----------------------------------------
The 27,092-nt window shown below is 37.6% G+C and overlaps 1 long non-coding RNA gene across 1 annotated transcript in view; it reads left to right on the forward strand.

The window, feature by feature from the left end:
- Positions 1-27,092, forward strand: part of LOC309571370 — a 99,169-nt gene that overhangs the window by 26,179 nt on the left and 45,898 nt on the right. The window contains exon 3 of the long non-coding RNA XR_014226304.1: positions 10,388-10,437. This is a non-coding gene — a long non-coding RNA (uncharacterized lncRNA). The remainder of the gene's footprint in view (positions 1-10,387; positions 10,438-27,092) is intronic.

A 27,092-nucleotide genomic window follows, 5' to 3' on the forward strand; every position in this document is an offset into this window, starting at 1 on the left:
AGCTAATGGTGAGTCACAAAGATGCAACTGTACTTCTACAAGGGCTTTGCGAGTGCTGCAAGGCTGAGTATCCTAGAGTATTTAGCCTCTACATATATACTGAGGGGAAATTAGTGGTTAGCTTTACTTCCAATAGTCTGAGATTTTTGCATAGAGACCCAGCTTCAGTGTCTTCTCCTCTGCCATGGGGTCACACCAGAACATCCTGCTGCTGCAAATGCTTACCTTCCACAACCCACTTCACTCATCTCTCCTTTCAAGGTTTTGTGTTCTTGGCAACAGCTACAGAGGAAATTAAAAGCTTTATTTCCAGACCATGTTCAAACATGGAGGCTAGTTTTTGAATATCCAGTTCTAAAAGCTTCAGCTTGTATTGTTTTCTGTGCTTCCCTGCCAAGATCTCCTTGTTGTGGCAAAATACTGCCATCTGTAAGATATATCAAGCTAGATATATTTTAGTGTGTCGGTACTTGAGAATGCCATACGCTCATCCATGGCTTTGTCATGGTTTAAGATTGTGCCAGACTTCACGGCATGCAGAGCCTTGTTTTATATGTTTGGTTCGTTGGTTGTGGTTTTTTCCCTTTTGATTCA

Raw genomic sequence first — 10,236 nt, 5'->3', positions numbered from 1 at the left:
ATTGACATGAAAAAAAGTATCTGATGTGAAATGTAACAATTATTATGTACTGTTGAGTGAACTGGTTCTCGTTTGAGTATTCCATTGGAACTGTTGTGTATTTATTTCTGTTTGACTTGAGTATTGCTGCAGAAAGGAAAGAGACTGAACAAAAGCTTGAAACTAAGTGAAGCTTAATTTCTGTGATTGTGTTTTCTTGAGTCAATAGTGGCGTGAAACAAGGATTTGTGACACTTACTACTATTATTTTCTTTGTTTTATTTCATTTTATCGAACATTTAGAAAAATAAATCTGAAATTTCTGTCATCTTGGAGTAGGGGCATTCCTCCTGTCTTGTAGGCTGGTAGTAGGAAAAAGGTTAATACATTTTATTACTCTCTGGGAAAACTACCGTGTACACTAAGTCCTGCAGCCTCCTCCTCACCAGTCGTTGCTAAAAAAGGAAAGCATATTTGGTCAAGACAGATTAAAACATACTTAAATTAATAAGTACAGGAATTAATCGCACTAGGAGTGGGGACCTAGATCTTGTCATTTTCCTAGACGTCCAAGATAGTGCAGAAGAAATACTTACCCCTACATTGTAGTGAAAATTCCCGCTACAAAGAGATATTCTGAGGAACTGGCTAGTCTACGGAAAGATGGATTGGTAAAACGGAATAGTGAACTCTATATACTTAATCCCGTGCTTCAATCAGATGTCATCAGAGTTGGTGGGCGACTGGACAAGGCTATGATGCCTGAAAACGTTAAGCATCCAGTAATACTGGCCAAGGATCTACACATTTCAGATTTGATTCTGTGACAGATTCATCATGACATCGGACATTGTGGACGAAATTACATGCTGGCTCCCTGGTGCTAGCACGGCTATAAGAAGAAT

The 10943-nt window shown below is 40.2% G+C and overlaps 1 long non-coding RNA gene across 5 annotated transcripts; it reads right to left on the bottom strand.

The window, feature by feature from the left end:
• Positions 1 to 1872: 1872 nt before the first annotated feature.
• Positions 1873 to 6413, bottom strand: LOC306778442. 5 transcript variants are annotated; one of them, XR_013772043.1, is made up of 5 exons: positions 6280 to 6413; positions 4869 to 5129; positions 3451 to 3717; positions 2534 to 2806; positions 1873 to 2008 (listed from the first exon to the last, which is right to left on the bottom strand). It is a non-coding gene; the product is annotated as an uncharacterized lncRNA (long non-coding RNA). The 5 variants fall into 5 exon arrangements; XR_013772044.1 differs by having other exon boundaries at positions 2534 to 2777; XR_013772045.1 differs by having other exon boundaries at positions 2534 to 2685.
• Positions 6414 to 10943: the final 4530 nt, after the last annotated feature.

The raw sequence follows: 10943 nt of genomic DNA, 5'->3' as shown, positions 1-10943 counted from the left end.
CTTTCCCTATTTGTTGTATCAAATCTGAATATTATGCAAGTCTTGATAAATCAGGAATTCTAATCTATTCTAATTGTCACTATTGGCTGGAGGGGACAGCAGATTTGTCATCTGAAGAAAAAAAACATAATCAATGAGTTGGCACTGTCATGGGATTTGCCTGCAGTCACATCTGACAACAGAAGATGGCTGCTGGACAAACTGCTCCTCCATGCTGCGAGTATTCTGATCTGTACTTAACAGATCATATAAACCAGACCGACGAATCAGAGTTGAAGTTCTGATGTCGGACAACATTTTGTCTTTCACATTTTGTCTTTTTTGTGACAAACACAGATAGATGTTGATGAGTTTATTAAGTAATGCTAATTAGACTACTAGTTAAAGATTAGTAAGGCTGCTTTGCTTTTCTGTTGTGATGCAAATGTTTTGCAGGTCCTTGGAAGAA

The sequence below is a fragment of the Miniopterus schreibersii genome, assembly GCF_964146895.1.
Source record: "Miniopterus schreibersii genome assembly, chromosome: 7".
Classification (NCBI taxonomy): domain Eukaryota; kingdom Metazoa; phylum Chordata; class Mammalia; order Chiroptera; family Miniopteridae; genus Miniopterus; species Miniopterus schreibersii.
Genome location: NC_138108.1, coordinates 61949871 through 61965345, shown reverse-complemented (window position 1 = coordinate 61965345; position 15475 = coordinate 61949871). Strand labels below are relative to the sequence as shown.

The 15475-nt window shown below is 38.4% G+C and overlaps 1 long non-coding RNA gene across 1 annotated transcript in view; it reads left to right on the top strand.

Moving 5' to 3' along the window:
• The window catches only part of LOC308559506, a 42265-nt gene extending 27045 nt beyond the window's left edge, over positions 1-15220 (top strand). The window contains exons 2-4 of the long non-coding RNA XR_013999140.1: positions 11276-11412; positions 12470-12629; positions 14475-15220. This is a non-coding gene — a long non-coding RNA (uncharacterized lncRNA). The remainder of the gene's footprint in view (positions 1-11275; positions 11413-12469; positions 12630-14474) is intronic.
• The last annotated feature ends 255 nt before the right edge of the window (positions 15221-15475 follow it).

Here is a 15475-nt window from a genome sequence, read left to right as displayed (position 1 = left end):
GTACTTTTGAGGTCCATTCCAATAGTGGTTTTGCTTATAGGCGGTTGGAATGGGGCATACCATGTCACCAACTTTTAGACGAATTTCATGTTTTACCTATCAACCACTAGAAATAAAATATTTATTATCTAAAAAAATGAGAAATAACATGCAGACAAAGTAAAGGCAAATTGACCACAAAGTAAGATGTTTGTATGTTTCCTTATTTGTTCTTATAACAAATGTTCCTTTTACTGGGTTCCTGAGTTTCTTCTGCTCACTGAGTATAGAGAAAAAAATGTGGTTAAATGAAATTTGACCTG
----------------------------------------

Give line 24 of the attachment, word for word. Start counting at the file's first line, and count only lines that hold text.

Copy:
GTACTTTTGAGGTCCATTCCAATAGTGGTTTTGCTTATAGGCGGTTGGAATGGGGCATACCATGTCACCAACTTTTAGACGAATTTCATGTTTTACCTATCAACCACTAGAAATAAAATATTTATTATCTAAAAAAATGAGAAATAACATGCAGACAAAGTAAAGGCAAATTGACCACAAAGTAAGATGTTTGTATGTTTCCTTATTTGTTCTTATAACAAATGTTCCTTTTACTGGGTTCCTGAGTTTCTTCTGCTCACTGAGTATAGAGAAAAAAATGTGGTTAAATGAAATTTGACCTG